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University of Mississippi professors Greg Snyder, from left, Dwight Waddell and Paul Groggans invented a prosthetic device for stutterers that turns voice into tactile signals for an additional means of feedback.
OXFORD – An estimated 3 million Americans stutter, and three University of Mississippi professors have created a device that might help many of them.
“We call it a stuttering prosthetic,” said Paul Goggans, professor of electrical engineering. “We call it that because we want to emphasize that it’s not a cure: It’s an aid.”
The device uses an “accelerometer” to pick up vocal vibrations, filter them and amplify them through a tiny vibrator that can be held, put in a pocket or attached to skin such as under a watch band.
“What it does is pretty straightforward. How it works on the brain is a complicated question that I’m not sure anybody has the answer to,” Goggans said. “Our idea is that stuttering is caused by a failure of the internal feedback in the body. You say something, and the brain doesn’t get the message that you’ve finished, so it says, ‘Do it again. Do it again. Do it again.’ What this (device) does is to give a different path for the feedback to come so the brain gets the message.”
“The stuttering community is unrecognized and underserved,” said Gregory Snyder, associate professor of communication disorders, who is himself a stutterer. “We’re not claiming to have a cure, but it’s more or less a prosthetic that makes events of daily living easier (like eyeglasses).”
When Snyder wears the prototype, his incidence of stuttering is evident almost immediately.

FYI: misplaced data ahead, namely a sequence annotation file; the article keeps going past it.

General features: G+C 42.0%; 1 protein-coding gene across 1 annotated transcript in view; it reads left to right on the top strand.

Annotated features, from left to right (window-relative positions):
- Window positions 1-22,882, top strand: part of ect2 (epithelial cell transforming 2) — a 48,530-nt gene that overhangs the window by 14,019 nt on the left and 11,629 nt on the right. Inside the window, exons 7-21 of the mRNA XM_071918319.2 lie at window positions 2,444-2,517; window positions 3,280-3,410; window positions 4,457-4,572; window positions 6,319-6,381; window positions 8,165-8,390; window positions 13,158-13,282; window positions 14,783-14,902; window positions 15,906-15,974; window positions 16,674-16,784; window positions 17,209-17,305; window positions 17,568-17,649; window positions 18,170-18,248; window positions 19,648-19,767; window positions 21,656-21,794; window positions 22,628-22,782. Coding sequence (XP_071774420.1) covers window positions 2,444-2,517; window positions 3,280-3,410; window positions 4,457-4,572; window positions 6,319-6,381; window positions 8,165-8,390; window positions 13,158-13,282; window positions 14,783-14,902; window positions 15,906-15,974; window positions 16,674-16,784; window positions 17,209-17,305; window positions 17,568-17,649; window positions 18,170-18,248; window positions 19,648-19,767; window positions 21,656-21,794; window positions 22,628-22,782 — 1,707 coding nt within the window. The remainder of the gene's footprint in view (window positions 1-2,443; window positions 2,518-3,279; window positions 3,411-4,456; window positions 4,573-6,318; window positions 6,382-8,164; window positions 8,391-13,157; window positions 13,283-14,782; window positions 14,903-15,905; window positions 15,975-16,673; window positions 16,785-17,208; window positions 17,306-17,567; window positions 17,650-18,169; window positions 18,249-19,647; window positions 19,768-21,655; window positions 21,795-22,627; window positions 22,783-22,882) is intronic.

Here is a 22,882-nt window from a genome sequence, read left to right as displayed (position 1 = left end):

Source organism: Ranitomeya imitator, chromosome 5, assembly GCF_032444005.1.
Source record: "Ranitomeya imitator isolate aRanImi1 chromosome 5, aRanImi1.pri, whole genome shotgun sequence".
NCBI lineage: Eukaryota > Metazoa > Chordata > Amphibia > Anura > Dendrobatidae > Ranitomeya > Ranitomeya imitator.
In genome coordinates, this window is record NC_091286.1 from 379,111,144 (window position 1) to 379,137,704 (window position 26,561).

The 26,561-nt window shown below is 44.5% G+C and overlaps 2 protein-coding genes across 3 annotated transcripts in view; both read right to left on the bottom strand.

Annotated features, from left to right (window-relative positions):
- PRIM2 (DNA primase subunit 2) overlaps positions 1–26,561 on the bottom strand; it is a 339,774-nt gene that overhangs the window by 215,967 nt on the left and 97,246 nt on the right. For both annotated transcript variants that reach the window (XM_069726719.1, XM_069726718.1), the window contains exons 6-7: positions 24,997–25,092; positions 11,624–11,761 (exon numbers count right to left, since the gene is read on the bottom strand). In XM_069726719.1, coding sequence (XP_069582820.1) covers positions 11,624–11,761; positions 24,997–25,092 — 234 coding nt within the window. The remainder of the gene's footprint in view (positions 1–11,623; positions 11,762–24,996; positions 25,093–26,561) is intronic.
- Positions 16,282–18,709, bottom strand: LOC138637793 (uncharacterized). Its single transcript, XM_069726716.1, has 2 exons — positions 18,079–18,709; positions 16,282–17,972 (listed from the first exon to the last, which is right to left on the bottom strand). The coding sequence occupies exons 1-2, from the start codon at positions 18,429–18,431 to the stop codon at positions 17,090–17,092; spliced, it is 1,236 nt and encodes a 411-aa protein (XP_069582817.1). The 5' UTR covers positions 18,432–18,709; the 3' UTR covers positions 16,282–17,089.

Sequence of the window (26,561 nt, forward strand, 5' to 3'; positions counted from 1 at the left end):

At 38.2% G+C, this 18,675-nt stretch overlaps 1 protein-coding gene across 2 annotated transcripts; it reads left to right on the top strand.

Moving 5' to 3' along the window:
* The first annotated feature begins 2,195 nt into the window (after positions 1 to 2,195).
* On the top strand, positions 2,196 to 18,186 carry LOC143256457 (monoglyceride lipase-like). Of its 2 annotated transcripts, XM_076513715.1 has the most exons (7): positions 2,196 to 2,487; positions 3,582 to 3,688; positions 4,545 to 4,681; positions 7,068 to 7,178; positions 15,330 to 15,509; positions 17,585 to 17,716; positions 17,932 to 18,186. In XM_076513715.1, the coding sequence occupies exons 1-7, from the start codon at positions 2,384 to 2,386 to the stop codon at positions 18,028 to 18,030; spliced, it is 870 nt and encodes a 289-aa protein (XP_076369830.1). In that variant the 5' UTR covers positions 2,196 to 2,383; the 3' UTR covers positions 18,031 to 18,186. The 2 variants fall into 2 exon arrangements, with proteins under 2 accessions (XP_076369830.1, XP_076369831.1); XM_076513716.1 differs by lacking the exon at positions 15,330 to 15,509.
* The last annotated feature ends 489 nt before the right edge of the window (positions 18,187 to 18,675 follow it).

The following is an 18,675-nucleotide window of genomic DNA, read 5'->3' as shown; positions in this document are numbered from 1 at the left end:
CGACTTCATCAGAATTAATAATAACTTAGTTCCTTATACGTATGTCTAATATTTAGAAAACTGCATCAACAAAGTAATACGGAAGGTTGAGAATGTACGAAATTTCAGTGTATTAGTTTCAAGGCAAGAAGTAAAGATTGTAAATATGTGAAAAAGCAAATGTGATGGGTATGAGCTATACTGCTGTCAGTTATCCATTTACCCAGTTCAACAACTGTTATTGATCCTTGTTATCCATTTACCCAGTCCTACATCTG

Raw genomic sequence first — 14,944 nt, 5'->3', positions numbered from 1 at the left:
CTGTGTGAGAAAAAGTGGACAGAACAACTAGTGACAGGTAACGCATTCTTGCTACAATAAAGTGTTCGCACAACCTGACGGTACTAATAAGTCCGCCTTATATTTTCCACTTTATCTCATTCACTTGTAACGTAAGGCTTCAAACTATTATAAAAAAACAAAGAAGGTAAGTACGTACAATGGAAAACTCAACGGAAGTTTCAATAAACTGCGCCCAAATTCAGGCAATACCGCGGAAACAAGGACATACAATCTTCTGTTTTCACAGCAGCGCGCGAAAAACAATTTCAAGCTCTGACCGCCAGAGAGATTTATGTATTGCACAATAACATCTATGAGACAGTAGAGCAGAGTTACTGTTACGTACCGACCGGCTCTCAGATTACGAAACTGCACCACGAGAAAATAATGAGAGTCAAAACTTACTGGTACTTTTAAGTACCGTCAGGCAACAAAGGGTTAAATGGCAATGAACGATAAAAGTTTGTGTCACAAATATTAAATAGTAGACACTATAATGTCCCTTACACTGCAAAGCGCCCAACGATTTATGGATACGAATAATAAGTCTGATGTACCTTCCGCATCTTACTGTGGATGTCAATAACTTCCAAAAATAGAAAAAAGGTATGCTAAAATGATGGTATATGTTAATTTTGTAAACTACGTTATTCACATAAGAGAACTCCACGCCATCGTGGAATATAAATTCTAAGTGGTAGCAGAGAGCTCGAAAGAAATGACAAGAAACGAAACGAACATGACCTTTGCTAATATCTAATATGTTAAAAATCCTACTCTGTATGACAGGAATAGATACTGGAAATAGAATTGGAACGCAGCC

“If you look at these earliest researchers, they had a clearer understanding of what stuttering is than some people in the 20th century,” Snyder said. “One of the realities is that speech feedback in whatever its format reduces stuttering frequency. This was overlooked for decades because, one, its prosthetic implementation was challenging, and two, because it was viewed from the wrong scientific model.
“When I talk, that’ll vibrate,” he said of the tactile end of the device. “That vibration is enough to reduce overstuttering by probably 80 percent.”
When Dwight Waddell came to Ole Miss in 2006, he was doing biomedical research with Parkinson’s patients.
“We saw a lot of similarity between what I was describing and what Greg was describing in totally different populations,” he said.
Parkinson’s patients often use bright colors to “unfreeze” their motor function, and their companions may effect the same change with a light touch on the arm.
That’s much how the tiny vibrations work, giving instantaneous feedback about the user’s verbal cues and miscues. Ironically, the stutterer himself may not notice the difference as much as those around him.
“I had a student who was graduating, and she said, ‘My dad is a stutterer, and he’s going to visit at Commencement.’ She asked if he could try a prototype, and I said yes, of course,” Waddell said. “He put it on and was very, very skeptical. After 20 minutes he said, ‘This just isn’t working.’ I saw his wife and daughter look at each other, turn to the dad and say, ‘Are you kidding?’ They both told him how much more relaxed he was.
“Maybe your fluency doesn’t improve that much, but the effort you have to use to communicate dramatically drops,” Waddell said. “Greg will tell you, at the end of a bad stuttering day, you’re tired.”
Snyder noted that voice-activated technology is a growing problem for stutterers.
“I was talking yesterday with a guy who has a Ford Escape with In Touch (voice-activated technology),” he said. “He tried to use the on-board voice navigation … and so when he tried to get out the address, it obviously took him to the wrong place. He actually had to stop the car, take out the key, open the door and then close it to get the computer to stop saying the wrong address.
“As we become a more voice-technology society, the stuttering community may actually be left behind, which is a frightening prospect. That’s a big deal.”
Snyder, Waddell and Goggans together hold the patent on their tactile vocal feedback device. Ole Miss has licensed the technology to Hyperion Technology Group, and Innovate Mississippi chose it as one of fewer than a dozen ideas to be presented to potential investors in the Mississippi Angel Network.
For more information, or to try a device, contact Snyder at (662) 915-1202 or firstname.lastname@example.org@journalinc.com